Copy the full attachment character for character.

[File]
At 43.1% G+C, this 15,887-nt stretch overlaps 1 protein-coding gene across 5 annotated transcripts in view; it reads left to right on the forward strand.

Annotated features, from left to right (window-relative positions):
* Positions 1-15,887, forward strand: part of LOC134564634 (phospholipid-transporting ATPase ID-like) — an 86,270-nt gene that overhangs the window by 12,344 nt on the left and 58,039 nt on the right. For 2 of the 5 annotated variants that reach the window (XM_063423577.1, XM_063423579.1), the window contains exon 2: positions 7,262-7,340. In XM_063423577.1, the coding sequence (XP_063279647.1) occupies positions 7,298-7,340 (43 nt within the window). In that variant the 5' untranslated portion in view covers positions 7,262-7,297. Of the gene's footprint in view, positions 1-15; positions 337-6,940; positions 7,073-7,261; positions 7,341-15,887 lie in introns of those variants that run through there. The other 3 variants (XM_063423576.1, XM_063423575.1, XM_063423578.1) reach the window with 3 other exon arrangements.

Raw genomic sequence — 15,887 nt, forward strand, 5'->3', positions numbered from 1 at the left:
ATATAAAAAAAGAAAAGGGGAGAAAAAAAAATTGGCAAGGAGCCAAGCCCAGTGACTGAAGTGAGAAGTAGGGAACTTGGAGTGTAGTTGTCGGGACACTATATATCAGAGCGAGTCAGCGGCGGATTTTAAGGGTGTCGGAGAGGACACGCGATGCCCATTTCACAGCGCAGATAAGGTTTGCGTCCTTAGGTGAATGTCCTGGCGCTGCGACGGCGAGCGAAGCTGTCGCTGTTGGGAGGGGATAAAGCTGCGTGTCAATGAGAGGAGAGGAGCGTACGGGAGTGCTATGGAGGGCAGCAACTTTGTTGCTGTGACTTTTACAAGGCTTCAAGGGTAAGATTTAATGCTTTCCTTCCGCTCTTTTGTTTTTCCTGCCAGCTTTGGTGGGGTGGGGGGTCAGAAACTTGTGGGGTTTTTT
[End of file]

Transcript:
At 43.1% G+C, this 15,887-nt stretch overlaps 1 protein-coding gene across 5 annotated transcripts in view; it reads left to right on the forward strand.

Annotated features, from left to right (window-relative positions):
* Positions 1-15,887, forward strand: part of LOC134564634 (phospholipid-transporting ATPase ID-like) — an 86,270-nt gene that overhangs the window by 12,344 nt on the left and 58,039 nt on the right. For 2 of the 5 annotated variants that reach the window (XM_063423577.1, XM_063423579.1), the window contains exon 2: positions 7,262-7,340. In XM_063423577.1, the coding sequence (XP_063279647.1) occupies positions 7,298-7,340 (43 nt within the window). In that variant the 5' untranslated portion in view covers positions 7,262-7,297. Of the gene's footprint in view, positions 1-15; positions 337-6,940; positions 7,073-7,261; positions 7,341-15,887 lie in introns of those variants that run through there. The other 3 variants (XM_063423576.1, XM_063423575.1, XM_063423578.1) reach the window with 3 other exon arrangements.

Raw genomic sequence — 15,887 nt, forward strand, 5'->3', positions numbered from 1 at the left:
ATATAAAAAAAGAAAAGGGGAGAAAAAAAAATTGGCAAGGAGCCAAGCCCAGTGACTGAAGTGAGAAGTAGGGAACTTGGAGTGTAGTTGTCGGGACACTATATATCAGAGCGAGTCAGCGGCGGATTTTAAGGGTGTCGGAGAGGACACGCGATGCCCATTTCACAGCGCAGATAAGGTTTGCGTCCTTAGGTGAATGTCCTGGCGCTGCGACGGCGAGCGAAGCTGTCGCTGTTGGGAGGGGATAAAGCTGCGTGTCAATGAGAGGAGAGGAGCGTACGGGAGTGCTATGGAGGGCAGCAACTTTGTTGCTGTGACTTTTACAAGGCTTCAAGGGTAAGATTTAATGCTTTCCTTCCGCTCTTTTGTTTTTCCTGCCAGCTTTGGTGGGGTGGGGGGTCAGAAACTTGTGGGGTTTTTT